Establishing competencies for substance abuse professionals

The Canadian Centre on Substance Abuse has published a draft set of core competencies for substance abuse and allied professionals in Canada and has simultaneously embarked on a broad consultation process to refine and validate the proposed list of measurable job performance skills and knowledge areas.

The need to “promote the development of national standards and competencies for the addiction workforce that can be tailored to meet the needs of provincial-territorial jurisdictions” was first identified in a 2005 CCSA survey of executive directors, agency heads and front-line staff working in specialized substance abuse services. A similar priority—“sustaining workforce development”—was later recognized in the National Framework for Action. The core competencies project has also been endorsed by the Canadian Executive Council on Addictions (CECA) and the National Advisory Group on Workforce Development (NAGWD).

The job of identifying, analyzing and compiling core competencies is being carried out by CCSA’s Workforce Development Division with help from a management consulting firm and input from stakeholders across Canada. The project is also linked to the National Treatment Strategy, whose objectives are rooted in another key priority area of the National Framework.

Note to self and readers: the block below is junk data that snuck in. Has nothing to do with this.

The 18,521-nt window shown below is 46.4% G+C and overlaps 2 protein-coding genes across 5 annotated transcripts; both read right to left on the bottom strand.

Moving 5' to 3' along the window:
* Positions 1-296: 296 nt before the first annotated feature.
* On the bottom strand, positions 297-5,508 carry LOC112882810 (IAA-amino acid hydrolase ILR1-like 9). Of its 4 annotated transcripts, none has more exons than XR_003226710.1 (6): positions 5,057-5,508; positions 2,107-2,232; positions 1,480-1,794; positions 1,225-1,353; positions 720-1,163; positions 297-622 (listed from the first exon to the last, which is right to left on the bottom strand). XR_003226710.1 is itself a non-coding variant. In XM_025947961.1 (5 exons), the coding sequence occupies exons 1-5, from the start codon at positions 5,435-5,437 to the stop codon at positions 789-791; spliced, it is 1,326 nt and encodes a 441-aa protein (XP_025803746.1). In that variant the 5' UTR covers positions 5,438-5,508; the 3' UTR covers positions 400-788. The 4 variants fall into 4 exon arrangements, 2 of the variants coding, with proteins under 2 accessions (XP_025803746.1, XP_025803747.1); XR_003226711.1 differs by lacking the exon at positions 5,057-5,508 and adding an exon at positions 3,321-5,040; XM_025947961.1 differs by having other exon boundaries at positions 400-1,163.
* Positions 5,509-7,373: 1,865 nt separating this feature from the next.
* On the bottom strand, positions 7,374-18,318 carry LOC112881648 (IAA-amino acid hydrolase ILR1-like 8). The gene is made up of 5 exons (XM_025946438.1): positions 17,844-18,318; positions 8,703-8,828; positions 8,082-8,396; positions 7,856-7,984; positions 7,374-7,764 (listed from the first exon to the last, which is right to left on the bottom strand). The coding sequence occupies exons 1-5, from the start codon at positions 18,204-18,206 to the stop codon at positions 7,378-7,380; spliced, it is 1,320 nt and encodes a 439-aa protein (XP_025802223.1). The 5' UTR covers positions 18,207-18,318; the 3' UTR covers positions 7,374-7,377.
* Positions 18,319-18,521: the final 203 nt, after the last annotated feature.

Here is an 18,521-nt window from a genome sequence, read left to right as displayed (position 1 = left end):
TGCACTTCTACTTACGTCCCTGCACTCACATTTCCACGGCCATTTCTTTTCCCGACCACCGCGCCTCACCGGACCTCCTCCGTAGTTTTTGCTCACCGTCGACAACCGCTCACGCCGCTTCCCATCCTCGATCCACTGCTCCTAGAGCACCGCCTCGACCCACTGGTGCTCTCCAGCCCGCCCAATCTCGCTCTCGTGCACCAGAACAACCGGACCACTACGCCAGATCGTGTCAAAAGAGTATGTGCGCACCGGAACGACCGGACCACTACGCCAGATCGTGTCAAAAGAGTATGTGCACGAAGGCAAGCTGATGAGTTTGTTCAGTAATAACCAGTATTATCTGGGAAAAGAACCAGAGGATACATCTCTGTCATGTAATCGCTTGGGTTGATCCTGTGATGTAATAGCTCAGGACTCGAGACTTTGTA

It is expected that these two initiatives will reflect and support one another wherever appropriate.

A new phase of the core competencies project began recently with the launch of a broad consultation process aimed at gathering additional input on the usefulness and validity of the core competencies. Among the strategies being employed to engage the field is a blog that can be accessed through the Canadian Network of Substance Abuse and Allied Professionals website until Aug. 15. Other engagement strategies will include regional focus groups, teleconferences and key informant interviews. People can also email their comments to

The competencies document will be revised to reflect feedback from the field, matched against recommendations arising from the National Treatment Strategy, finalized and presented to CECA, senior provincial and territorial officials, and the academic community for endorsement. Competencies are expected to serve a variety of uses, including the development of job profiles, evaluation of job performance, identification of training and professional development requirements, and identification of succession planning requirements.

To view the core competencies, please visit the Canadian Network website at


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